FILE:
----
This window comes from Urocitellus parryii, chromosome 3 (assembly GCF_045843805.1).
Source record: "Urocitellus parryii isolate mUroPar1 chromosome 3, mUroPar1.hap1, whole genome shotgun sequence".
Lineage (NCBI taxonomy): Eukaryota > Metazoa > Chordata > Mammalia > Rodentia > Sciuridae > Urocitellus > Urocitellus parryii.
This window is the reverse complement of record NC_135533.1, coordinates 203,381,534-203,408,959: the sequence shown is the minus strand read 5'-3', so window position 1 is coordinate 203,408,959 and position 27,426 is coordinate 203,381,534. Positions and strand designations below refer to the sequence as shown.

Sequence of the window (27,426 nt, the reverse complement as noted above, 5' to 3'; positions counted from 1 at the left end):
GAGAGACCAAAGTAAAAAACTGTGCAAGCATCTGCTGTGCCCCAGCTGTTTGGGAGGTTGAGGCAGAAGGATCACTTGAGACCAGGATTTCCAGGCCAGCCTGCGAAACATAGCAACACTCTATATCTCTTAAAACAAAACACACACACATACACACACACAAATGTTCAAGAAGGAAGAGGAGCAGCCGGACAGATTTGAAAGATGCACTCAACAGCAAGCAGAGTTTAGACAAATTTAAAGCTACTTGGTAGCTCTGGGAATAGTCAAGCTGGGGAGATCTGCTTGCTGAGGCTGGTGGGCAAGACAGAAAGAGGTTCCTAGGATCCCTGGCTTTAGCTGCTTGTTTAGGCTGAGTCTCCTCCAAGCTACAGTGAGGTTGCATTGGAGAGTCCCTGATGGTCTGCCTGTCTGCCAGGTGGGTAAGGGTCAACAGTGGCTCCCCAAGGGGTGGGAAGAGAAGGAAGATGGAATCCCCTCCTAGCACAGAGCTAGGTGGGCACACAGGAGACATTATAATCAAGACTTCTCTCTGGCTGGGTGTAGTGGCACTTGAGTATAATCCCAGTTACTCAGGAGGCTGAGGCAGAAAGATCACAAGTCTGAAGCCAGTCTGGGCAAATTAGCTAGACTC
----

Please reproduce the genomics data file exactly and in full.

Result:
This window comes from Urocitellus parryii, chromosome 3 (assembly GCF_045843805.1).
Source record: "Urocitellus parryii isolate mUroPar1 chromosome 3, mUroPar1.hap1, whole genome shotgun sequence".
Lineage (NCBI taxonomy): Eukaryota > Metazoa > Chordata > Mammalia > Rodentia > Sciuridae > Urocitellus > Urocitellus parryii.
This window is the reverse complement of record NC_135533.1, coordinates 203,381,534-203,408,959: the sequence shown is the minus strand read 5'-3', so window position 1 is coordinate 203,408,959 and position 27,426 is coordinate 203,381,534. Positions and strand designations below refer to the sequence as shown.

Sequence of the window (27,426 nt, the reverse complement as noted above, 5' to 3'; positions counted from 1 at the left end):
GAGAGACCAAAGTAAAAAACTGTGCAAGCATCTGCTGTGCCCCAGCTGTTTGGGAGGTTGAGGCAGAAGGATCACTTGAGACCAGGATTTCCAGGCCAGCCTGCGAAACATAGCAACACTCTATATCTCTTAAAACAAAACACACACACATACACACACACAAATGTTCAAGAAGGAAGAGGAGCAGCCGGACAGATTTGAAAGATGCACTCAACAGCAAGCAGAGTTTAGACAAATTTAAAGCTACTTGGTAGCTCTGGGAATAGTCAAGCTGGGGAGATCTGCTTGCTGAGGCTGGTGGGCAAGACAGAAAGAGGTTCCTAGGATCCCTGGCTTTAGCTGCTTGTTTAGGCTGAGTCTCCTCCAAGCTACAGTGAGGTTGCATTGGAGAGTCCCTGATGGTCTGCCTGTCTGCCAGGTGGGTAAGGGTCAACAGTGGCTCCCCAAGGGGTGGGAAGAGAAGGAAGATGGAATCCCCTCCTAGCACAGAGCTAGGTGGGCACACAGGAGACATTATAATCAAGACTTCTCTCTGGCTGGGTGTAGTGGCACTTGAGTATAATCCCAGTTACTCAGGAGGCTGAGGCAGAAAGATCACAAGTCTGAAGCCAGTCTGGGCAAATTAGCTAGACTC